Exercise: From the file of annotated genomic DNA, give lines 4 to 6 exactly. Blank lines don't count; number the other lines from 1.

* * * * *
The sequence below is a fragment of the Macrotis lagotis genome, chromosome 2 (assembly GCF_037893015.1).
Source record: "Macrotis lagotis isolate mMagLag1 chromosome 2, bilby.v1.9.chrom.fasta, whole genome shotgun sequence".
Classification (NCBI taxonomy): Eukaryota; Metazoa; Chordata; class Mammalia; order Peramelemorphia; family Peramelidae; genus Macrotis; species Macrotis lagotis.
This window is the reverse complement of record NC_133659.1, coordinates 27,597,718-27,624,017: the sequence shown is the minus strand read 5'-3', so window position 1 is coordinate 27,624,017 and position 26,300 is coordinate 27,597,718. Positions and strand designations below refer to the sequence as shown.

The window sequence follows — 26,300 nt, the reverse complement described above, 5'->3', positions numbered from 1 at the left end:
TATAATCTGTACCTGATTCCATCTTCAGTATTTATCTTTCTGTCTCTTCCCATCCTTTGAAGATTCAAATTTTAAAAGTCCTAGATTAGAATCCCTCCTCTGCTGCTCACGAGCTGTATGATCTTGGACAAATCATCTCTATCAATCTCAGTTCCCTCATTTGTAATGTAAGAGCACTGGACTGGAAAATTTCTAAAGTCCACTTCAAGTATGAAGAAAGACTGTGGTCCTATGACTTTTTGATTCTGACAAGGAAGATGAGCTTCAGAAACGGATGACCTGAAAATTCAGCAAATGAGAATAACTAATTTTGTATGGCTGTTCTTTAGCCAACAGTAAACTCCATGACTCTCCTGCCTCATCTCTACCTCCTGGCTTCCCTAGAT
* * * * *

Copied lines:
This window is the reverse complement of record NC_133659.1, coordinates 27,597,718-27,624,017: the sequence shown is the minus strand read 5'-3', so window position 1 is coordinate 27,624,017 and position 26,300 is coordinate 27,597,718. Positions and strand designations below refer to the sequence as shown.

The window sequence follows — 26,300 nt, the reverse complement described above, 5'->3', positions numbered from 1 at the left end:
TATAATCTGTACCTGATTCCATCTTCAGTATTTATCTTTCTGTCTCTTCCCATCCTTTGAAGATTCAAATTTTAAAAGTCCTAGATTAGAATCCCTCCTCTGCTGCTCACGAGCTGTATGATCTTGGACAAATCATCTCTATCAATCTCAGTTCCCTCATTTGTAATGTAAGAGCACTGGACTGGAAAATTTCTAAAGTCCACTTCAAGTATGAAGAAAGACTGTGGTCCTATGACTTTTTGATTCTGACAAGGAAGATGAGCTTCAGAAACGGATGACCTGAAAATTCAGCAAATGAGAATAACTAATTTTGTATGGCTGTTCTTTAGCCAACAGTAAACTCCATGACTCTCCTGCCTCATCTCTACCTCCTGGCTTCCCTAGAT